Like a Glove: How to find an attorney who fits your case

decisions-decisions

Selecting a car is easier than selecting an attorney because with a car you can see the features you are buying, take it for a test drive, and understand the value for which you are paying.  I can’t demonstrate for you our latest lawyer model (complete with full leather suits, heated loafers, and twin turbo briefing skills), so how do you decide?

Further, some of the best lawyers I have seen are relatively unknown.  And some of the most famous lawyers I have seen are not necessarily that good.  No surprise really, since a successful lawsuit depends on far more than the skills of a single lawyer.  That’s like saying a quality skyscraper depends on the skills of a single construction worker.  It takes a team to be successful—along with a ton of perseverance and hard work.  Funny how we readily accept that it takes a team to build a bridge, but we expect complex legal work over the life of a complicated legal case to be handled by a single person.

Let’s take another example: Apple computers.  No one would say that Steve Jobs, along with a single engineer, could have created the world’s most valuable company.  It takes a huge team of professionals and dedicated employees to make even one of Apple’s many products.  So why should one of the most important issues in your life—your Trust or Will lawsuit—be handled by a single person?  It makes no sense.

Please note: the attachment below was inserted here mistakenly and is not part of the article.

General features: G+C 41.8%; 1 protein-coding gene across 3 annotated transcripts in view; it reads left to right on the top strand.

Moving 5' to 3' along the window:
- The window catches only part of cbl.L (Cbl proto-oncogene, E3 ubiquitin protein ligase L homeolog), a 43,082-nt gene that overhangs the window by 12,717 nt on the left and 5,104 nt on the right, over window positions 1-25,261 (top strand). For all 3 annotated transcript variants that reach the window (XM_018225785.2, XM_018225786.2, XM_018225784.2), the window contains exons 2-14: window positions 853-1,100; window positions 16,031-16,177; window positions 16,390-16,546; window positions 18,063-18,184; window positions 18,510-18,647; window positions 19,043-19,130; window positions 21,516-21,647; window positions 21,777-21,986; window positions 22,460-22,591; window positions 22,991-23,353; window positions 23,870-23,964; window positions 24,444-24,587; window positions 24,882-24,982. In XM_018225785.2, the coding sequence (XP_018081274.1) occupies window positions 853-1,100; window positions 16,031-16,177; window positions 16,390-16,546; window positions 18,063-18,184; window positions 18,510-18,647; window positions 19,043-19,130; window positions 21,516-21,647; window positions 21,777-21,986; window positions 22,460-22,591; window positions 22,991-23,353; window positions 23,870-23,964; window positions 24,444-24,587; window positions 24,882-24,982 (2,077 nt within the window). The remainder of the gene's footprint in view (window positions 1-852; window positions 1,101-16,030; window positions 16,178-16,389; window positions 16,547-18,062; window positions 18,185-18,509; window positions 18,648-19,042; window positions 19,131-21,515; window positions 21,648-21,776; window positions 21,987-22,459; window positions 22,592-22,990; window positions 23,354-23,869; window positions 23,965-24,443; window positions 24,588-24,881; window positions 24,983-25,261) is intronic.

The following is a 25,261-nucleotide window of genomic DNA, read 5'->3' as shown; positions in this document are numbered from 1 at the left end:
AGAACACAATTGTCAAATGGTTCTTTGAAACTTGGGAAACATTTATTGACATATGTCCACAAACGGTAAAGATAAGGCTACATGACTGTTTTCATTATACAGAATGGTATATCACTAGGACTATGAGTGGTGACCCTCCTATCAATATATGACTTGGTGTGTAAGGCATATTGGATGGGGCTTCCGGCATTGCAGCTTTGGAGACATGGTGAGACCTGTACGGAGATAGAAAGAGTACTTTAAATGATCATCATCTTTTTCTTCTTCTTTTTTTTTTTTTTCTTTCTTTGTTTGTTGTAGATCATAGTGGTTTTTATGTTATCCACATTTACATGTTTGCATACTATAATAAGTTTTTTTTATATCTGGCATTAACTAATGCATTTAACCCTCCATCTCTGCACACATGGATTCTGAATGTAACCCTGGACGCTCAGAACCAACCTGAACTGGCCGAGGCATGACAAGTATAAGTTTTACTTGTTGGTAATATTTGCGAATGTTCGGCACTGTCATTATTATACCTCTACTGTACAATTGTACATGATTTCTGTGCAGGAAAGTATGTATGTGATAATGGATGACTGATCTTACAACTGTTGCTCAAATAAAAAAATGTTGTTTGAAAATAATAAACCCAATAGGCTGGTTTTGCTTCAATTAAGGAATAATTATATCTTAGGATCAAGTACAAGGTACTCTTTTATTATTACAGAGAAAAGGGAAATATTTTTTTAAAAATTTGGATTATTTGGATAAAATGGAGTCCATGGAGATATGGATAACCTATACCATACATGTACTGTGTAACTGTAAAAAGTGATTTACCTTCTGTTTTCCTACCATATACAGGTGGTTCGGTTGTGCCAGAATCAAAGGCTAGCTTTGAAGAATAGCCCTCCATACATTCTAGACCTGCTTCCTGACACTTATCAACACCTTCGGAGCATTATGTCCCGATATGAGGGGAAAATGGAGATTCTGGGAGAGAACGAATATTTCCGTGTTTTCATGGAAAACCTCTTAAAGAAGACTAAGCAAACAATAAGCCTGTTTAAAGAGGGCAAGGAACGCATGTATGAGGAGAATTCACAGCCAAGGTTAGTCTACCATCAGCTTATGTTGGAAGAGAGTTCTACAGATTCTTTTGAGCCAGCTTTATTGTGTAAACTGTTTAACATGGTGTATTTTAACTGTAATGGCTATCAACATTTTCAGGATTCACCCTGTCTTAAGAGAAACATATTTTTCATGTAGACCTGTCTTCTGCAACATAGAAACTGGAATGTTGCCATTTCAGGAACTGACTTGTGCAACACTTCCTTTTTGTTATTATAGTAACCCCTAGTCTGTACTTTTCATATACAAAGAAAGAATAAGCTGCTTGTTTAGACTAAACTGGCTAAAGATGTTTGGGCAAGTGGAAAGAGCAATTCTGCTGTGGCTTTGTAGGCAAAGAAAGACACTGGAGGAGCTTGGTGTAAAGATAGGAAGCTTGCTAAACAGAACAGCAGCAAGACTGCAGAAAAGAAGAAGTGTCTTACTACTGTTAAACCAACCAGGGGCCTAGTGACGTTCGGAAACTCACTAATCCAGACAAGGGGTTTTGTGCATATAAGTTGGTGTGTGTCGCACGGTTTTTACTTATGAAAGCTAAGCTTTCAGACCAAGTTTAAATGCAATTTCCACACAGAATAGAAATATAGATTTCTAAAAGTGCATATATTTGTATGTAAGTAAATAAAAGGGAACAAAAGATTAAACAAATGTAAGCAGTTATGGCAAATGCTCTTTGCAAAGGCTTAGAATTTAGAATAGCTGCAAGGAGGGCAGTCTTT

In selecting a lawyer or a law firm, you first need to ensure that the firm you are hiring matches the philosophy in which you believe.  This is a fundamental issue in choosing any lawyer.  You will never be satisfied with your legal representation if you and the law firm you choose do not see eye-to-eye on basic issues of how to handle your case.

Next, any good lawyer should be able to fight hard for your rights when talking to the outside world, but also be brutally honest when telling you about your case in private.  Every case has its warts.  After a decade and a half of law practice I have never seen the perfect case, and I never will.  Human interactions involve complications.  And those complications become fodder for argument and distraction by the opposing attorney.  You need to know about them, discuss them, and deal with them if you have any chance to succeed.  No one wants to hear the bad stuff, but it is a necessary part of the process and your lawyer cannot hold back.

Next, you need to be able to understand what is occurring in your case and the path to move forward.  Your lawyer should be able to clearly communicate to you without confusing you with legal mumbo-jumbo.

Finally, you should find a lawyer who wants to provide you value for your money.  That can be hard to measure beforehand of course.  Lawsuits are expensive no matter who handles your case.  So if you are going to incur the expense, you want valuable services to be performed.  That includes meaningful discovery to find (or try to find) relevant evidence, depositions, excellent pleadings, briefs and motions, and well crafted arguments in court.

It can take some extra effort to find the right lawyer for you, but it pays to shop around and be sure you found the firm that meets you needs.